Background: Although there is evidence that family violence increased in the United States during the COVID-19 pandemic, few studies have characterized longitudinal trends in family violence across the course of initial stay-at-home orders.
Objective: The purpose of the present study is to investigate patterns and predictors of family violence, such as child maltreatment and harsh punishment, during the first eight weeks of the pandemic after initial stay-at-home orders in North Carolina.
Participants and setting: Participants included 120 families with children ages 4-11 (53% non-White, 49% female) and a primary caregiver (98% female) living in rural and suburban areas in North Carolina. Participants were recruited based on high risk of pre-pandemic family violence exposure.
Methods: Caregivers completed weekly surveys during the pandemic assessing family violence, caregiver employment status, and caregiver emotion reactivity. In addition, all caregivers completed pre-pandemic surveys on family violence.
Results: Mixed-effects models revealed that family violence was highest following initial stay-at-home orders and decreased linearly over time. Higher pre-pandemic child violence exposure and caregiver unemployment were associated with higher initial family violence. Higher caregiver emotion reactivity was associated with changes in family violence across time.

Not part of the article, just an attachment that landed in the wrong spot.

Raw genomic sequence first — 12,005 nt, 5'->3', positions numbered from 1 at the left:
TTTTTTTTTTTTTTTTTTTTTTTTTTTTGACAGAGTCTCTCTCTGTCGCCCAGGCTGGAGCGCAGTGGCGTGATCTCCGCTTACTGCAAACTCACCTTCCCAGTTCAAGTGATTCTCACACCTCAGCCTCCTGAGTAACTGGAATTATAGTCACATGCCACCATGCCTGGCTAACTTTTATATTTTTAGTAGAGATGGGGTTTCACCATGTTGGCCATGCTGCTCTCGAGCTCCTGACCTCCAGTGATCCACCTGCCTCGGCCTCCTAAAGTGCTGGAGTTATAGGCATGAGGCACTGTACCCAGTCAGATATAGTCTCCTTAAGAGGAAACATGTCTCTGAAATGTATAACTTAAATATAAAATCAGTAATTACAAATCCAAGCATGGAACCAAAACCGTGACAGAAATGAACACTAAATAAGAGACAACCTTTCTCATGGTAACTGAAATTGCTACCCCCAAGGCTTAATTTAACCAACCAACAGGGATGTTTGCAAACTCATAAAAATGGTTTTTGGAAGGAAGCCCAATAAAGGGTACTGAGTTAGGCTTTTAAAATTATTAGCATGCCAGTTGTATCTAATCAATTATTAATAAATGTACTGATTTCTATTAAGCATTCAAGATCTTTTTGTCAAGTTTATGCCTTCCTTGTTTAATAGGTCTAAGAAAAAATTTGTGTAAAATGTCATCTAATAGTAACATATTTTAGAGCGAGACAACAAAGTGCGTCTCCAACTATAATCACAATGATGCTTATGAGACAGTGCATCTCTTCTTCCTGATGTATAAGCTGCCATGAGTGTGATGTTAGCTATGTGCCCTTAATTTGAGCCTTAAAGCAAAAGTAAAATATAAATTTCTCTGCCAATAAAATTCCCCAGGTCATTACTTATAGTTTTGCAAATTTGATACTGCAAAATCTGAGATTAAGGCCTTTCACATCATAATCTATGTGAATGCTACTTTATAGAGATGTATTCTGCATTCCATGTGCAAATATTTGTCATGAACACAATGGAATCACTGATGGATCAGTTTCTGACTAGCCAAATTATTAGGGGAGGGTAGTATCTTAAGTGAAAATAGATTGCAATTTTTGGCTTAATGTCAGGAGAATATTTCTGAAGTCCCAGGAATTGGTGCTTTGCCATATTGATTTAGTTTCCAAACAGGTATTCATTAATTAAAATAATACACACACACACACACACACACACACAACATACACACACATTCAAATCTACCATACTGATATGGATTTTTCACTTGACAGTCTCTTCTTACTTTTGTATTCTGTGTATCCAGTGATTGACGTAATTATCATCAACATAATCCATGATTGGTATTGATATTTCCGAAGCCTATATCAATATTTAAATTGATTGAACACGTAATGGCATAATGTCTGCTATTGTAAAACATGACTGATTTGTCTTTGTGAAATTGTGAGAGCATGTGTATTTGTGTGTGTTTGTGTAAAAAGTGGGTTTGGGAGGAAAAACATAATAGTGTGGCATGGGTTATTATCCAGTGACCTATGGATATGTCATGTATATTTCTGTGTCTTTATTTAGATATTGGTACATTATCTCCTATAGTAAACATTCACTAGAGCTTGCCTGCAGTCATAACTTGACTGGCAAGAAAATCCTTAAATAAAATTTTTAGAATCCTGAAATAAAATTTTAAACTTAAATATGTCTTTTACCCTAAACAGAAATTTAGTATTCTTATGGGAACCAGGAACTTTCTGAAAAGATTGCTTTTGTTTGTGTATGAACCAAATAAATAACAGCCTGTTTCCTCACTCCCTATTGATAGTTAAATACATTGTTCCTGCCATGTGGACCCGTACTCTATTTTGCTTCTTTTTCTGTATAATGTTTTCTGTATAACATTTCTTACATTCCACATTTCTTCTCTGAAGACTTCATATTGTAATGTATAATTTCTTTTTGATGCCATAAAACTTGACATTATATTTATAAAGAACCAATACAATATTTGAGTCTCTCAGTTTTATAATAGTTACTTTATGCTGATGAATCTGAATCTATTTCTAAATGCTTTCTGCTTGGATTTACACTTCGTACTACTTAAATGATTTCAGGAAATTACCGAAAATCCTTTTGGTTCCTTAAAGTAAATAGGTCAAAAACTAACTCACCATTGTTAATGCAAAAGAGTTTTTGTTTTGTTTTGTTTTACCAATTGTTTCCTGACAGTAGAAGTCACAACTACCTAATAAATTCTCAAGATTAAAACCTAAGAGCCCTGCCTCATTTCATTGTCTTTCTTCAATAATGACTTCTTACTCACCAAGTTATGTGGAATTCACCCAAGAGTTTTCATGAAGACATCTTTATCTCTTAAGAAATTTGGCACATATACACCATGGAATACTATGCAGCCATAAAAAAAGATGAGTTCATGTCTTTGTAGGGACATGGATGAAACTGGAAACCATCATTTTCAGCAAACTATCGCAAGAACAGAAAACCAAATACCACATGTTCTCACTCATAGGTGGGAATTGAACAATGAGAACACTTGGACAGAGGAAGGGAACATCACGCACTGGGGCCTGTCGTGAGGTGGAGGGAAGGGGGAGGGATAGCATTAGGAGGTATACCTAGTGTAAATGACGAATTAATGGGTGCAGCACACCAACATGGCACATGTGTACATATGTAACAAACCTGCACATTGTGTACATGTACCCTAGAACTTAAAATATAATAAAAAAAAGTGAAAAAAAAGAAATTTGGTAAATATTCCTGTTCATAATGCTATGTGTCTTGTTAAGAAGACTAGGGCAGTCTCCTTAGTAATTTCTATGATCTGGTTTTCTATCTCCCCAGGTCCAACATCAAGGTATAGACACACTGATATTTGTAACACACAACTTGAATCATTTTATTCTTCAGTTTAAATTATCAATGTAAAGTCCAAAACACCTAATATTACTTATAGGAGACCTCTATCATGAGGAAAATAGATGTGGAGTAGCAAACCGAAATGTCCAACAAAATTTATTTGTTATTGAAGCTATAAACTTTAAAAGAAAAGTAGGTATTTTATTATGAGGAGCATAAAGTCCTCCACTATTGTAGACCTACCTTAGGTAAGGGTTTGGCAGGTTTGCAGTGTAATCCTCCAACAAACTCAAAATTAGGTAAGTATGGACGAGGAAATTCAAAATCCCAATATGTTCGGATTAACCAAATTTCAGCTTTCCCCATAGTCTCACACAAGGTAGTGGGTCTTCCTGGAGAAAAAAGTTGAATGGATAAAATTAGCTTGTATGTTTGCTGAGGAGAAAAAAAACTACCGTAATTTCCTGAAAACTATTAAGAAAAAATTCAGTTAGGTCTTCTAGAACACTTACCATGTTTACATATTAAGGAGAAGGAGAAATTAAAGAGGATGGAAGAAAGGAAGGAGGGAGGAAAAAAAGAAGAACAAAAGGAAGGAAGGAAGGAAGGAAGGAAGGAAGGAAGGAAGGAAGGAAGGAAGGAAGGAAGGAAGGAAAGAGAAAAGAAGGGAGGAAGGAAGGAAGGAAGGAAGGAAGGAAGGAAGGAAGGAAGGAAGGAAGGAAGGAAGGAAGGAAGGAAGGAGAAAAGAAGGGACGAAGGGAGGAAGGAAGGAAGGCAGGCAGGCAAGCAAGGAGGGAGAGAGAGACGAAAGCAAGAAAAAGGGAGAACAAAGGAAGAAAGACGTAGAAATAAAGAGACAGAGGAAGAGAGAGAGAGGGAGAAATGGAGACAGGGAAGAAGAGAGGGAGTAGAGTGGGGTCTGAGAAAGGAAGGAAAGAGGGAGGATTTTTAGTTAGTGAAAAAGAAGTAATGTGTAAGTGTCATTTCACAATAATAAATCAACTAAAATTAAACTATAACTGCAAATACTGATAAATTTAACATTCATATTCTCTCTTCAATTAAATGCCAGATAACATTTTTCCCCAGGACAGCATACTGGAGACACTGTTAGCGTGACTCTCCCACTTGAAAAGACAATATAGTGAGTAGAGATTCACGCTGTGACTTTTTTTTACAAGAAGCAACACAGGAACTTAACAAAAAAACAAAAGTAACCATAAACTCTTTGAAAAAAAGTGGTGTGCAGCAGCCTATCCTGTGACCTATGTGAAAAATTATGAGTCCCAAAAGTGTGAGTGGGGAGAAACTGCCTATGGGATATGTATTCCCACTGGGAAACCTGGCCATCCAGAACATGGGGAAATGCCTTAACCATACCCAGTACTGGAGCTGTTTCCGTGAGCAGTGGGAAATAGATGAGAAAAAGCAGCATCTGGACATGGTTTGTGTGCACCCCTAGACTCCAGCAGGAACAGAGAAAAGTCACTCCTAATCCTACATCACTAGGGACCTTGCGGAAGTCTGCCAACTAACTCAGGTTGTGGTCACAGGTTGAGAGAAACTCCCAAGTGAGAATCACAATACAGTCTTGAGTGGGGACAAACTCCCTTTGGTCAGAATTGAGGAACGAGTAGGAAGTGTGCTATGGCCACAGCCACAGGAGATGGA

Conclusions: We observed high levels of family violence following stay-at-home orders, especially in families with higher baseline violence, higher caregiver emotion reactivity, and caregiver unemployment or underemployment. These associations suggest that vulnerable families may respond to the additional stressor of stay-at-home orders with increased violence and thus need additional support in moments of crisis.